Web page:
Avoid TV HEADS! by Two Peds in a Pod

We love our friends at Two Peds in a Pod! They always offer such valuable content to parents and kids fitness professionals! Below is a great article they wrote on how to limit screen time in your home! ENJOY!

We know that winter break often finds kids spending more time in front of screens: watching TV, playing video games, or surfing the internet. Today we repost our suggestions to help limit screen time in your home.
Drs. Kardos and Lai

“Mom, can we do screen?”

My kids ask me this question when they are bored. Never mind the basement full of toys and games, the outdoor sports equipment, or the numerous books on our shelves. They’d watch any screen whether television, hand-held video game, or computer for hours if I let them. But I notice that on days I give in, my children bicker more and engage in less creative play than on days that I don’t allow some screen time.

Babies who watch television develop language slower than their screen-free counterparts (despite what the makers of “educational videos” claim) and children who log in more screen time are prone to obesity, insomnia, and behavior difficulties. The American Academy of Pediatrics recommends no more than two hours of television watching a day for kids over the age of two years, and NO television for those younger than two.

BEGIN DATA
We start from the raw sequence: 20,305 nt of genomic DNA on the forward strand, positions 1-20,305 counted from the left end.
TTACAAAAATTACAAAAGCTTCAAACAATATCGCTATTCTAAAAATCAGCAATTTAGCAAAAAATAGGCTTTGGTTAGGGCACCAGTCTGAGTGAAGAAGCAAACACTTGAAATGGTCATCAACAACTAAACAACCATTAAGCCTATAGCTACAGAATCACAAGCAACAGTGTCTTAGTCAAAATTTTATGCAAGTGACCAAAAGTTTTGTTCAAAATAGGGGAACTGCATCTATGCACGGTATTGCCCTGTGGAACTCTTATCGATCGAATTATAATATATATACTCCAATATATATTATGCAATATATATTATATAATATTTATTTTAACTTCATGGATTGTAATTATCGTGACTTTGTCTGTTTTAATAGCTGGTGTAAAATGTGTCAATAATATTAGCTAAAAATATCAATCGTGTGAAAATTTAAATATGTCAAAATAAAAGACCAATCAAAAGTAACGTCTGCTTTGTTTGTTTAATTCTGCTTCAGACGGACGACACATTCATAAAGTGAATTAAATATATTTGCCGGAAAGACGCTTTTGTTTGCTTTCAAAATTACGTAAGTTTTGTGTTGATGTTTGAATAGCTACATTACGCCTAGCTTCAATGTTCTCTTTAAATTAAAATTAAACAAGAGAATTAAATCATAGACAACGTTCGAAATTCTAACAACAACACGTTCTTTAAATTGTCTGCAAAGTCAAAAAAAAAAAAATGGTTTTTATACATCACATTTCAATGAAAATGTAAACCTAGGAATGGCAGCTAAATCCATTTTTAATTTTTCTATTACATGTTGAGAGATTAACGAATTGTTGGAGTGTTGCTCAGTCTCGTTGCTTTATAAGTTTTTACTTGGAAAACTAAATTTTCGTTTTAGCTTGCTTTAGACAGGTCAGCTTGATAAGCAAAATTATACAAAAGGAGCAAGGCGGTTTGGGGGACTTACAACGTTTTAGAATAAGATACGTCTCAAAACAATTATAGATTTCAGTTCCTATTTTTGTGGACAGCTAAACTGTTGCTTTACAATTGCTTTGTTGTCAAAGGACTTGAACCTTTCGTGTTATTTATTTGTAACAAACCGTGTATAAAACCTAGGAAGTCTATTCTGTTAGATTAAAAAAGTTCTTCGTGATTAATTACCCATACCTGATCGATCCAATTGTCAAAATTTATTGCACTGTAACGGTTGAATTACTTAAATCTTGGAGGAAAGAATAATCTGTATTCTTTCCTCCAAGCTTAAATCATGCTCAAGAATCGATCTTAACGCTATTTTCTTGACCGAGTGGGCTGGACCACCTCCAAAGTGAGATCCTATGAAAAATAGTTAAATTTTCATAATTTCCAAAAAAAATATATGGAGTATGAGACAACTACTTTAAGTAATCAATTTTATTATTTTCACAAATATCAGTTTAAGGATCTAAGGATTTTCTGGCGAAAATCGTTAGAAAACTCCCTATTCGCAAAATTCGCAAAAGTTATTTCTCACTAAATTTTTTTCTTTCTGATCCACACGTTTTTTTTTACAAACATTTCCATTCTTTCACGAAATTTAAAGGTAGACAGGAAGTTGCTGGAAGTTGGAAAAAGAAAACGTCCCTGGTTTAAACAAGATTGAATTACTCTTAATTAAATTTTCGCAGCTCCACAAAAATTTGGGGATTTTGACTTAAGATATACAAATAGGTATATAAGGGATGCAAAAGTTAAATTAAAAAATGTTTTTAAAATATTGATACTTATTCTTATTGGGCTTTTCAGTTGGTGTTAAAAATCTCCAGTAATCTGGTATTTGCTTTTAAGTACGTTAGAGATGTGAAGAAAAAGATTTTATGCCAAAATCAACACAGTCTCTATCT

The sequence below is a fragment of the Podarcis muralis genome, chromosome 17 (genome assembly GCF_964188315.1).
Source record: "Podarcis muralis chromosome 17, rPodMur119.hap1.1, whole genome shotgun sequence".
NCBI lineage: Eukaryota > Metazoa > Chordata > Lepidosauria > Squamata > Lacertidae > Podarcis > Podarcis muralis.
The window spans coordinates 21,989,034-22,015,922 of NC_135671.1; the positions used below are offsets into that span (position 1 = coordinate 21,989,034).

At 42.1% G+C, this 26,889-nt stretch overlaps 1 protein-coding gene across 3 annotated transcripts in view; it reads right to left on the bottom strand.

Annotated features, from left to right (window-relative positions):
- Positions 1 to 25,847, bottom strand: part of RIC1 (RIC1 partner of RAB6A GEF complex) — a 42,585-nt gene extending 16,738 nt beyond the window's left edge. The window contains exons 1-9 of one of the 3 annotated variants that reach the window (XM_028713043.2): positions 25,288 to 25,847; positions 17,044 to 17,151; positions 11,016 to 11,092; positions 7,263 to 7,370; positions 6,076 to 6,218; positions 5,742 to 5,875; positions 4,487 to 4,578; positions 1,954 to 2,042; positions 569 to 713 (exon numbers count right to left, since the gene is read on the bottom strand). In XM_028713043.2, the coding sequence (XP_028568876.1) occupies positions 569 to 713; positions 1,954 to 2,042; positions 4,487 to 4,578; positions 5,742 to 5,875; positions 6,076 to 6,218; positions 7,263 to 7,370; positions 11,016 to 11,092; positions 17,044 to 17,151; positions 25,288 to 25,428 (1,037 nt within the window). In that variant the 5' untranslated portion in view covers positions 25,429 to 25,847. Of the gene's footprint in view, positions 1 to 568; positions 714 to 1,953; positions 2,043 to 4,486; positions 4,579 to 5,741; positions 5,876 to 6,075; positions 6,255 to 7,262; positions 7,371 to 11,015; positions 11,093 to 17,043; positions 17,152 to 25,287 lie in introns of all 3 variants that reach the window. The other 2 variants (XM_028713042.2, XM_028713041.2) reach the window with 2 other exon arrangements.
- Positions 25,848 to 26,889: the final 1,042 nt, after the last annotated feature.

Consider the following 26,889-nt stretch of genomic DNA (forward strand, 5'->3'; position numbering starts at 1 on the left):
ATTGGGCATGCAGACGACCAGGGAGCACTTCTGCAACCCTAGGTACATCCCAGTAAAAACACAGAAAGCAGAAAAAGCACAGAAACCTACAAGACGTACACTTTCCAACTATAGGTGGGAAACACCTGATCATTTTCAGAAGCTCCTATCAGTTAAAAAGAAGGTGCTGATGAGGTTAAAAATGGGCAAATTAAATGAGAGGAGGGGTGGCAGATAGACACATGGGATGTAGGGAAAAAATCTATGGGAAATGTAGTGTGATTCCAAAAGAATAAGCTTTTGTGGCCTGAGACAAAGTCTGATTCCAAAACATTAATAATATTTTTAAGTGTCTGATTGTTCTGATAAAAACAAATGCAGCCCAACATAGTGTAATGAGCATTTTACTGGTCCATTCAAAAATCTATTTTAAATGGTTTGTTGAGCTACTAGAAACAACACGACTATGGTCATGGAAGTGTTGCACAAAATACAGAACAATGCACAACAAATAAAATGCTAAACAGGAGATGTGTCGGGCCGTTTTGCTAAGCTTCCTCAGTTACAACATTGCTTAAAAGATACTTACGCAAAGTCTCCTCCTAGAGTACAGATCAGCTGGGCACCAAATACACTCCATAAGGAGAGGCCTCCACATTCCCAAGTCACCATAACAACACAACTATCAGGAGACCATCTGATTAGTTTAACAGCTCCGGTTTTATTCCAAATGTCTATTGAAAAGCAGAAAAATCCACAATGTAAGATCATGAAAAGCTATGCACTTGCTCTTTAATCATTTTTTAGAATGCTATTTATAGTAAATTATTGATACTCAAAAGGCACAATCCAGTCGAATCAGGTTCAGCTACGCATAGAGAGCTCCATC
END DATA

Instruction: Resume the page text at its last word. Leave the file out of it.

Over the years, parents have given me tips on how they limit screen time in their homes. Here are some ideas for cutting back:

  • Have children who play a musical instrument earn screen time by practicing music. Have children who play a sport earn screen time by practicing their sport.
  • Turn off the screen during the week. Limit screen to weekends or one day per week.
  • Set a predetermined time limit on screen time, such as 30 minutes or one hour per day. If your child chooses, she can skip a day to accumulate and “save” for a longer movie or longer video game.